Unsanctioned program opens in response to city's growing opioid crisis

Community Aug 14, 2017 by Joanna Lavoie City Centre Mirror

Members of a harm reduction coalition of volunteers from across the GTA were done seeing those they know and love die on the street from IV drug overdoses.

Late Saturday afternoon, members and supporters of the Toronto Harm Reduction Alliance (THRA) took matters into their own hands and set up an unsanctioned pop-up overdose prevention site (OPS) at the south end of Moss Park.

That first day, 15 people who use drugs stopped by the program. About 100 naloxone (a medication used to block the effects of opioids) kits were also handed out.

Yesterday, two dozen people came out to safely inject. One person overdosed and was administered naloxone.

So far, Toronto police are keeping a close eye on things, but are allowing the unapproved, unregulated program to stay open.

Harm reduction worker Zoe Dodd said over the last nine months, the THRA has taken part in and held numerous meetings on the pressing need to provide people who use drugs in Toronto with safe places to inject.

On Aug. 10, about a dozen harm reduction workers attended a closed-door meeting with Toronto Mayor John Tory to once again discuss the city’s growing opioid crisis.

Dodd was at that meeting and said her team was frustrated that no concrete, timely plans were put in place to address the problem.

“We felt deflated. We felt there was a lack of action,” she said, discussing what prompted the group to make this unorthodox move.

“We just thought the time is now. We’ve got to just do it.”

Dodd said the Alliance chose to open its first temporary OPS at Moss Park as lots of users live in the area and could use more support.

A Go Fund Me campaign (https://www.gofundme.com/torontooverdosepreventionsociety) has also been set up to help fund the harm reduction efforts.

She said some of the $8,000 already raised may be used to open a second temporary overdose prevention site.

“It would be nice to have five or six. We need them all over the city,” said Dodd, who is the Hepatitis C co-ordinator at the South Riverdale Community Health Centre (SRCHC) in Leslieville.

“It’s a really vital and important service.”

Nick Boyce, who works in harm reduction and drug policy, has given of his time and expertise to help run the pop-up OPS since it opened.

Like many, he said something must be done now.

“Something should have been done yesterday. We’ve been calling on this for a long time,” Boyce said.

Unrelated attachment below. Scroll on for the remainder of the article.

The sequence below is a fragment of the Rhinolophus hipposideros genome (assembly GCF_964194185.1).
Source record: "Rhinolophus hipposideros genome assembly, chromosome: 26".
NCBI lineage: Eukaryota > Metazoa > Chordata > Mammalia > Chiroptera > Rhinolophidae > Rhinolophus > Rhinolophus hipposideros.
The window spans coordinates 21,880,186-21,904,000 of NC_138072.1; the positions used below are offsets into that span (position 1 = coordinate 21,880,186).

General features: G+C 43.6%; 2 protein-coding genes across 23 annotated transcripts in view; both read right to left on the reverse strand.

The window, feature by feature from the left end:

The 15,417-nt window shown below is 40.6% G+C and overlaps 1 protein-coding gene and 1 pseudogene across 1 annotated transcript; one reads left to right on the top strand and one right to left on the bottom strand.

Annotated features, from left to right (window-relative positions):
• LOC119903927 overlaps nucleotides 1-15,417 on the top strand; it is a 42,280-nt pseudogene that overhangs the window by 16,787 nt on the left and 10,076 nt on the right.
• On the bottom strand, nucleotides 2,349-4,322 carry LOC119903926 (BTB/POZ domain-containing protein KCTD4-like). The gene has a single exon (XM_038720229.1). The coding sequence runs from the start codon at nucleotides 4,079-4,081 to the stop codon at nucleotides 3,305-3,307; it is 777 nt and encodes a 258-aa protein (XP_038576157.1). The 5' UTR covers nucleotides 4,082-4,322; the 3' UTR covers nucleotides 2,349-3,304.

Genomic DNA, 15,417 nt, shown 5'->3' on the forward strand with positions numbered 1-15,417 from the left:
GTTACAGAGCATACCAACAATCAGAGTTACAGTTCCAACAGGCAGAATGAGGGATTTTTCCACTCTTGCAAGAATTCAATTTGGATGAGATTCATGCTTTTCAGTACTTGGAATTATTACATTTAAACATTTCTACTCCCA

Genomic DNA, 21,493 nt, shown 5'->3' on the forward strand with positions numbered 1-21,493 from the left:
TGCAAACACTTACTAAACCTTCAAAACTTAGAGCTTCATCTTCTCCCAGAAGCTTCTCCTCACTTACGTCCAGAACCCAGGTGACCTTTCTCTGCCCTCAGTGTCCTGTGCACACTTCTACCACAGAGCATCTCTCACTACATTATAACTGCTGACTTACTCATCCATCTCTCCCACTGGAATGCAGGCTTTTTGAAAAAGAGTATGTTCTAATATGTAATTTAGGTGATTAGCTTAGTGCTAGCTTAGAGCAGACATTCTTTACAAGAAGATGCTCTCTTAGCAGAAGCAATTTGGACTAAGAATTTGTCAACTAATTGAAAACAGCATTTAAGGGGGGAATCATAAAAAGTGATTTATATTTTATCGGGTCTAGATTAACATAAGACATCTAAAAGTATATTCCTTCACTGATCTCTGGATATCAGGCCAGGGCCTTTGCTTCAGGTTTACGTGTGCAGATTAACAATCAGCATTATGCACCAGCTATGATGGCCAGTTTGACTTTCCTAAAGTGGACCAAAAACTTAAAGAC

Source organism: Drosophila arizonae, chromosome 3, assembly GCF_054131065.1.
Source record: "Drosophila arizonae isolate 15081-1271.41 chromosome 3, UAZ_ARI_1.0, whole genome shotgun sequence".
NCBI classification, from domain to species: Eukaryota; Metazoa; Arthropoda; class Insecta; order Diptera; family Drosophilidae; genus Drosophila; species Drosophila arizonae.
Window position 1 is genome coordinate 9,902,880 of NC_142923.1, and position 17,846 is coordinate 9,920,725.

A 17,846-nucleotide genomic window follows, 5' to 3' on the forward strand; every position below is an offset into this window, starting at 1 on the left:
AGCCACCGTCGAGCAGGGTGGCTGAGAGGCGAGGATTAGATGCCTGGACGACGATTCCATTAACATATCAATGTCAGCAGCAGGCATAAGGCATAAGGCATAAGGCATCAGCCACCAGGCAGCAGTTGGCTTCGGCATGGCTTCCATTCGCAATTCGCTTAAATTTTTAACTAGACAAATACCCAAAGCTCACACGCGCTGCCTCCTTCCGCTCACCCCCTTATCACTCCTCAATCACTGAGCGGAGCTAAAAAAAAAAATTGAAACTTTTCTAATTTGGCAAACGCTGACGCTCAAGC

“Governments may have made commitments, but in reality (money) isn’t flowing as quickly as it should.”

He said the interim safe injection site serves two important purposes: to help people who use drugs have a safe place to go, and to raise awareness about the issue.

“Drug use is a health and social issue,” said Boyce, who has travelled to Portugal to learn more about the outcome of that country’s decision to decriminalize all drugs 15 years ago.

He said Portugal, which has a population of roughly 10 million, is now seeing about 35 overdose deaths annually, while here in Ontario, which has about 13 million people, we’re on target to see upwards of 1,000 people die from drug overdoses in 2017. 

He said politicians like Canada’s Health Minister Jane Philpott need to be brave and push to decriminalize drugs.

“We’re at a tipping point. We need a different approach,” he said.

“The pop-up isn’t a permanent solution but it might just make sense.”

Nancy Leff dropped by the site Sunday evening to volunteer.

A harm reduction peer support worker at St. Stephen’s Community House in Kensington Market, Leff said she wanted to give of her time to the program because too many people are dying unnecessarily.

“I feel the government’s not concerned. They don’t care,” she said, adding there seems to be a mentality that those on the fringes are somehow expendable.

“Everybody has pasts and hopefully everyone can make it through to the other side with help and support.”

Leff, who said she lost two acquaintances this past week to drug overdoses, said it’s essential to build the three approved supervised injection sites (SIS) in Toronto be expedited.

Recently, Toronto announced that is working to push up the opening dates for SIS sites at The SRCHC on Queen Street East, near Carlaw Avenue; the Parkdale Queen West Community Health Centre (PQWCHC) — Queen West site on Bathurst Street; and at The Works at Toronto Public Health’s building on Victoria Street, near Yonge-Dundas Square. Initially, these sites weren’t scheduled to open until later on this year.

The city has also started equipping more of its front-line workers and first responders with naloxone kits.